On Saturday, after Aereo had closed their flagship NY region to new signups, we posed the question of whether there could be snow in the Superbowl forecast for Aereo users.
If not snow, we now know there was at least inclement weather for Aereo users last night.
A small sampling of twitter traffic Sunday evening:
Under the weight of the #SuperBowl @Aereo collapses with low quality streams and inaccessible website #tech #fb
— Kyle H (@kylehurst) February 3, 2014
Gave up on the feed from Aereo, back on the stream from Fox Sports #bufferbowl #SB48 #SuperBowl #tvtag http://t.co/NQsR5XvAhv
— Matthew Hurst (@MattHurst) February 3, 2014
. @Aereo #epicfail streaming #SuperBowlXLVIII anyone tell you guys this would be kinda a big deal?
— Steve (@cixelsyd) February 3, 2014
Not sure who performed worse tonight, the Broncos or @Aereo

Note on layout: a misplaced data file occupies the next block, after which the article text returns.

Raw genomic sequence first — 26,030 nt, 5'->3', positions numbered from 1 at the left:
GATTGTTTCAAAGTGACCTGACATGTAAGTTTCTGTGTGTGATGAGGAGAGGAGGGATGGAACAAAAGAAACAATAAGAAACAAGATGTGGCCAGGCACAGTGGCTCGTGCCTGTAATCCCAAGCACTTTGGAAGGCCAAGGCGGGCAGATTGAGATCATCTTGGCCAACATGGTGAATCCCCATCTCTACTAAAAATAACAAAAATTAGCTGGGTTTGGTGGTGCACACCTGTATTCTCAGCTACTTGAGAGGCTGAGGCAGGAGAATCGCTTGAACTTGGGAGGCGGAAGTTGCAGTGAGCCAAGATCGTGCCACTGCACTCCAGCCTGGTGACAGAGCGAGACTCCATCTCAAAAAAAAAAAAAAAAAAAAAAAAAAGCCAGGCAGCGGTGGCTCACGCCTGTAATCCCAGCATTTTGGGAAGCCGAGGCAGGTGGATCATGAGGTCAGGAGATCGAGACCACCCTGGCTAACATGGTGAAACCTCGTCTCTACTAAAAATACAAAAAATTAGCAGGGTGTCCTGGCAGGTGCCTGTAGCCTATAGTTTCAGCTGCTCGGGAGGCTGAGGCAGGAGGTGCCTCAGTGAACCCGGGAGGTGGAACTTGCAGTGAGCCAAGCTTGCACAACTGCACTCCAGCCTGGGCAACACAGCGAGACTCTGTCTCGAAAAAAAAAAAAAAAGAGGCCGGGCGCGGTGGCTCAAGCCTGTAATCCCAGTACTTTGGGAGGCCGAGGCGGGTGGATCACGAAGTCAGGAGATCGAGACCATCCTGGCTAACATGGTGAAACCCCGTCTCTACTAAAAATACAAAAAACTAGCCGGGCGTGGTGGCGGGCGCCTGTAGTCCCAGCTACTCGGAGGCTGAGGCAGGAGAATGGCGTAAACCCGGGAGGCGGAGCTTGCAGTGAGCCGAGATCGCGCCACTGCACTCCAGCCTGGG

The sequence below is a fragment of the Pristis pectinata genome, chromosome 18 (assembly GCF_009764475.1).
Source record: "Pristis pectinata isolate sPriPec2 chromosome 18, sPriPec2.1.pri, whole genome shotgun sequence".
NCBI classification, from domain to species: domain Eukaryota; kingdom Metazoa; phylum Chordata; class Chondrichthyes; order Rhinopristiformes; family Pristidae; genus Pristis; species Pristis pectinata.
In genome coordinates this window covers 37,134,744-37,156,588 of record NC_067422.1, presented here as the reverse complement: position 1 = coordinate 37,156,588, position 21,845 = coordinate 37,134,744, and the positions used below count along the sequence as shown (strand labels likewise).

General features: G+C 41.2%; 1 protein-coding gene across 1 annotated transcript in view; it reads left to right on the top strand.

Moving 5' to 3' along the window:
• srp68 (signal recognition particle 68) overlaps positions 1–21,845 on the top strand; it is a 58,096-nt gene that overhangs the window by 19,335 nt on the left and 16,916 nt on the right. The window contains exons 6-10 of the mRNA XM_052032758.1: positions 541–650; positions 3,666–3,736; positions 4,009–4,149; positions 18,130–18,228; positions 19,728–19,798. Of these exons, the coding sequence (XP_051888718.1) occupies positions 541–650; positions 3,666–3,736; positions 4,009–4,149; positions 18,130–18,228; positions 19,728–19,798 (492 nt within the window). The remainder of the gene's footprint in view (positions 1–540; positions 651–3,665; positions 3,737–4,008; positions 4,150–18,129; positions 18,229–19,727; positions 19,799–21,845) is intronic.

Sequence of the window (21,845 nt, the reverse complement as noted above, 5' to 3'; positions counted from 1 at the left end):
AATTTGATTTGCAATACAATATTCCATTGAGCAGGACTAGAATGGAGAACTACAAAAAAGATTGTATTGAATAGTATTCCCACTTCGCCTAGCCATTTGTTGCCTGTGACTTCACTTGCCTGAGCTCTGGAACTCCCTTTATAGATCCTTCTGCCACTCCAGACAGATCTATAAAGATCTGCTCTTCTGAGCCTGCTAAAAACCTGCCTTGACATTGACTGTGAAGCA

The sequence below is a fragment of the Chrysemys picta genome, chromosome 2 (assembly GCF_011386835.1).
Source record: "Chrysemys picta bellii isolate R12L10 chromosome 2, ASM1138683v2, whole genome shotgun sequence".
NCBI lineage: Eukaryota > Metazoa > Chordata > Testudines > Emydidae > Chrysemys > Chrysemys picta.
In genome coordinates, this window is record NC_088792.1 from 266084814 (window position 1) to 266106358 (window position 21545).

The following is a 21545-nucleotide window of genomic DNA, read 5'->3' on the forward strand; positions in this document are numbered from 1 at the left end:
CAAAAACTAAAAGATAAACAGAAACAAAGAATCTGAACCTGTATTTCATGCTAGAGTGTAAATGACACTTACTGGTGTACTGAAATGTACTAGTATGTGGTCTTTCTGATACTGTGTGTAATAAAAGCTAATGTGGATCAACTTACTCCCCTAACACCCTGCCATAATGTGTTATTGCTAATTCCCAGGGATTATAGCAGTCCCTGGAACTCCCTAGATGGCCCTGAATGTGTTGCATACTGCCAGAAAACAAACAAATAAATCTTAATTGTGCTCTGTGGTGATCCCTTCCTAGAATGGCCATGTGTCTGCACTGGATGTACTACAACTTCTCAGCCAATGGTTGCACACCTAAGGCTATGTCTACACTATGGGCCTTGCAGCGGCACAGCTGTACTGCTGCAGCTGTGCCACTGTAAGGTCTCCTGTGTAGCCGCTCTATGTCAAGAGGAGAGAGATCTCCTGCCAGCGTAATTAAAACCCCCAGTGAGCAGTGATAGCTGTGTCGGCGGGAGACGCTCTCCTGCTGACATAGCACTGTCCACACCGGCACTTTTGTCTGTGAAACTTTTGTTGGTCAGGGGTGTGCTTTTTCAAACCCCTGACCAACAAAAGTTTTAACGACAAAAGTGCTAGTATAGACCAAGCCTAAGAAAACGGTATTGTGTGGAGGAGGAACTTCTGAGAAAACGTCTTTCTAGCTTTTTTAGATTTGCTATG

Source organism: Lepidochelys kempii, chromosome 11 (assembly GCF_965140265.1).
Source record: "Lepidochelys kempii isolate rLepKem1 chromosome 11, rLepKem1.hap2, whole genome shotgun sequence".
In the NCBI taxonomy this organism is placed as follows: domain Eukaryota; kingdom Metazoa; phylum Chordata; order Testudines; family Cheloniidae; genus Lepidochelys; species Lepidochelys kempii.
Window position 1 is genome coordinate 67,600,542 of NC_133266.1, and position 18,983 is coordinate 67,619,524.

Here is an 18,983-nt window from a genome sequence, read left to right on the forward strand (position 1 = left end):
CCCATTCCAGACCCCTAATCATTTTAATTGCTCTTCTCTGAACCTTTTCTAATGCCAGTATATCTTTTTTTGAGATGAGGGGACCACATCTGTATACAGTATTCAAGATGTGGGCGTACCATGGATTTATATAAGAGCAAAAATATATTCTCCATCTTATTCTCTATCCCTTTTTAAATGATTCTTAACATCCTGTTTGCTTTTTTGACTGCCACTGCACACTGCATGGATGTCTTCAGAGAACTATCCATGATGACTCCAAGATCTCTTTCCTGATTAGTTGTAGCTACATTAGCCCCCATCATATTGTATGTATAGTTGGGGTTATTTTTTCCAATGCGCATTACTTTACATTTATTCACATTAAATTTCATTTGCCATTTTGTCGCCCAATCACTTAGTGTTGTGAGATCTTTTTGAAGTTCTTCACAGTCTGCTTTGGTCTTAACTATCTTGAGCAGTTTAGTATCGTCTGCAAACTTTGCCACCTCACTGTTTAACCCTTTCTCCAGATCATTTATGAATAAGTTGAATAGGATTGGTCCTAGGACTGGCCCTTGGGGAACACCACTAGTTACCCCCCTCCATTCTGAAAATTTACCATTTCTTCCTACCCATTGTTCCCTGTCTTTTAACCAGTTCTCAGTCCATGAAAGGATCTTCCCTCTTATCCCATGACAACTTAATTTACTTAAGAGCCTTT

— Mihai Balea (@mihaibalea) February 3, 2014
A few Aereo users reported good results, but complaints were widespread, and weren’t limited to users in the NY region.
So what happened?
Well, there was little or nothing in the way of reports of users who were blocked altogether from viewing, so it doesn’t appear that Aereo ran out of antennas to assign to users. There are at least three other critical resources that could have caused problems for Aereo, however: 1) transcoding, 2) disk I/O, and 3) internet connectivity bandwidth.
I tested Aereo’s service during the Superbowl, myself, in the New York region, scheduling recordings of the Superbowl and the shows immediately before and after it. With an account that is allowed two antennas, I also scheduled simultaneous recordings for various programs airing opposite the Superbowl, on the local NBC and CBS affiliates.
Trying to watch the Superbowl live on my computer was an exercise in frustration, with frequent artifacts and buffering. The player eventually recommended that I switch the quality to “Auto” (from “High”), which I did. If that reduced the buffering, it was only by a slight amount, so after making that change, I simply had frequent buffering and frequently very poor quality, even during low-motion scenes that shouldn’t require a high bitrate. Occasionally with quality set to high, error artifacts would be visible. (These kind of artifacts occur when a portion of the stream data is lost.)